Spoilers from here on out.

We Are Not Things

Ignore the genitals of the characters for a moment and focus on their established backgrounds. The personal journeys they go through before banding together against the dictator Immortan Joe.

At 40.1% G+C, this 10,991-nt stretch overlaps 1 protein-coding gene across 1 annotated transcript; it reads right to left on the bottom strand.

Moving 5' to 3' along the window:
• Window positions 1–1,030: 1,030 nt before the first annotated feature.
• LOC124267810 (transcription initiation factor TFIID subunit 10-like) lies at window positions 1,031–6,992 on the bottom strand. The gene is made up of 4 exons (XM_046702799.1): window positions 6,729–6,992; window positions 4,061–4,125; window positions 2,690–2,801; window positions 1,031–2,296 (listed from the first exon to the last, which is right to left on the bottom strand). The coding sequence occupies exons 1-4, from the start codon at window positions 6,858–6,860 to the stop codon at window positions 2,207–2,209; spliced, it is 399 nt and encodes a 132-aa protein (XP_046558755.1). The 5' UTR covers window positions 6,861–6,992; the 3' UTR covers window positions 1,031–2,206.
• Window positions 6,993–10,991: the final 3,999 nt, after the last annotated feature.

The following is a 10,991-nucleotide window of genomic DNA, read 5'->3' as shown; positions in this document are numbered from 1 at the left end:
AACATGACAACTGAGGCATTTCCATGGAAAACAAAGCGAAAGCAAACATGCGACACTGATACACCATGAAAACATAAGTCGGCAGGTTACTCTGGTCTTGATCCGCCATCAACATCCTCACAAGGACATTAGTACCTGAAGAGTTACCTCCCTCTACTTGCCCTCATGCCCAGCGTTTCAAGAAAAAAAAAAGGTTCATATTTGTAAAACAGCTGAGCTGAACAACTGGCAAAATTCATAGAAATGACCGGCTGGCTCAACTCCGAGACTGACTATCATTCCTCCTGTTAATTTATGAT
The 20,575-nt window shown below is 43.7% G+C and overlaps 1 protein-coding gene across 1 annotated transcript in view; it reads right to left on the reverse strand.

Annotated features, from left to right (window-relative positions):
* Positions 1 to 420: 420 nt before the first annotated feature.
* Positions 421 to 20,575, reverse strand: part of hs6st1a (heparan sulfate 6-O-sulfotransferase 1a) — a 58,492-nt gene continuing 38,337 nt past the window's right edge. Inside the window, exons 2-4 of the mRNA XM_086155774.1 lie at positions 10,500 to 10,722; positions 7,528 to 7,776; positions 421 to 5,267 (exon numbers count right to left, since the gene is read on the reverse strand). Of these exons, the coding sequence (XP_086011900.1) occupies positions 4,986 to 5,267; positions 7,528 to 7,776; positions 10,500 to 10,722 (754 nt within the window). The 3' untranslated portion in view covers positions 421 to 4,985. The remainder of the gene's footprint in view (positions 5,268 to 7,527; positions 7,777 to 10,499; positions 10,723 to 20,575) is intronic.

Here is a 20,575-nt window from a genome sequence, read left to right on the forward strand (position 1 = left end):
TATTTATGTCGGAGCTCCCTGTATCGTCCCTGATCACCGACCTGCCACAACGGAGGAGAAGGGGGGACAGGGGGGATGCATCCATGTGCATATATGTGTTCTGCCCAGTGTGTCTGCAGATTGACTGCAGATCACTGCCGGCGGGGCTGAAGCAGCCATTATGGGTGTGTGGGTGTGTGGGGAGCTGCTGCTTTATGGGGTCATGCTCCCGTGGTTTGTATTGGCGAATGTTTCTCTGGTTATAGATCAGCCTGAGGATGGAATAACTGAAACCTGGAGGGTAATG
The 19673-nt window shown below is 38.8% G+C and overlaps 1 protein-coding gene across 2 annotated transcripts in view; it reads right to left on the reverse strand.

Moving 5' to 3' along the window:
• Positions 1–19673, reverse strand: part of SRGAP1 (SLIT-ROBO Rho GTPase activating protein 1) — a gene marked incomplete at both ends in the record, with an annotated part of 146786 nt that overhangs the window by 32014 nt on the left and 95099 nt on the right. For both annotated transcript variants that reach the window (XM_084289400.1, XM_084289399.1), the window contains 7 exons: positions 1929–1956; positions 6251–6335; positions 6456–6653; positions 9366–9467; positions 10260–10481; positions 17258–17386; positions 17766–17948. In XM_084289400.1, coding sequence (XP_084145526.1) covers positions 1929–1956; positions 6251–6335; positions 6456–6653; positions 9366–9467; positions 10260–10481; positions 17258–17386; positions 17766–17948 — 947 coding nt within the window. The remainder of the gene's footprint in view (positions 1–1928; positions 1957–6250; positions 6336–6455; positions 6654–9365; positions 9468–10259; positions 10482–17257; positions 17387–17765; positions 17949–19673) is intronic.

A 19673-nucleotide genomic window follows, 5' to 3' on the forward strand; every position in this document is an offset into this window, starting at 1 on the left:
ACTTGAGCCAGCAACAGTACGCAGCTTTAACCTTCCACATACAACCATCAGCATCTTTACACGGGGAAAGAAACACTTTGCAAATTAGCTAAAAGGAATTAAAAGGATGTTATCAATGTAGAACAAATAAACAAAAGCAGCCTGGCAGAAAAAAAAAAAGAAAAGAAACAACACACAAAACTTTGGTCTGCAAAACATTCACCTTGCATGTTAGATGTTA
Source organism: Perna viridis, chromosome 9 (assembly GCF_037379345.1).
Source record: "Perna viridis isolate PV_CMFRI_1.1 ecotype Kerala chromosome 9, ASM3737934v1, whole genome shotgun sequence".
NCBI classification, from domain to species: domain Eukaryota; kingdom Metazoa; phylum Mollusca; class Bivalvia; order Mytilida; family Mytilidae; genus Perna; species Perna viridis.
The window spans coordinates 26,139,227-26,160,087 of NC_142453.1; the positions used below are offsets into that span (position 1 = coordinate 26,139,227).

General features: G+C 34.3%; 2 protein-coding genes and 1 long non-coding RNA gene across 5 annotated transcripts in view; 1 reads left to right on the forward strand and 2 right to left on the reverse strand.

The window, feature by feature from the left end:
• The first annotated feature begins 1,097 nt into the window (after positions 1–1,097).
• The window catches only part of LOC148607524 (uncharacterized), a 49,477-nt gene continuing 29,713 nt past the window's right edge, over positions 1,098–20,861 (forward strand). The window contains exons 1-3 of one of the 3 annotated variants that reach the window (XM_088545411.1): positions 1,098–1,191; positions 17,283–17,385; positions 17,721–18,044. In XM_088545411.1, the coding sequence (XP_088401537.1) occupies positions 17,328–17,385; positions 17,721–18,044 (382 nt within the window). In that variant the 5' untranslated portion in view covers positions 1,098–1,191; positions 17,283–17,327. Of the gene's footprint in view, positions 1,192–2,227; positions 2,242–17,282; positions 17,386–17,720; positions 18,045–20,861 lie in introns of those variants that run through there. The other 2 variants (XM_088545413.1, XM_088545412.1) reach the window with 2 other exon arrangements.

Max Rockatansky is the titular character of the film. In the very first minutes of the film he established himself as a survivor living on a day-to-day basis. He has lost everyone that he cared about, and as a result he has been reduced to nothing more than an embodiment of the will to live. He is not living for a goal, and ambition, or a person. All he has is his freedom and the will to survive. However, his freedom is taken from him as he is violently kidnapped by a band of War Boys, Immortan Joe’s personal brainwashed army. In their captivity Max is bound and caged. As kettle he is branded as Joe’s property. His back is permanently marked with information about his body and blood type, like the description of contents you can find on most wares in a grocery store. Like an animal in captivity he is forced to wear a steel muzzle. The War Boys have not only robbed him of his freedom, they are also taking away his worth as a human being. To them he is an object they own. He is their living blood-bag that they can put needles into in order to refill their own supplies as they see fit. Max has no control over his own body. It is used as a tool, ready to be discarded if he is no longer needed. This is further illustrated as he is later placed on the hood of a car like an ornament. He is still only there so that the War Boys can drain his blood as they are driving. With no regard to his safety he is bound with chains at the front of a car that races at high speed while bullets and projectiles are fired around him. If he dies, it is of no consequence. There are more blood-bags where he came from anyway.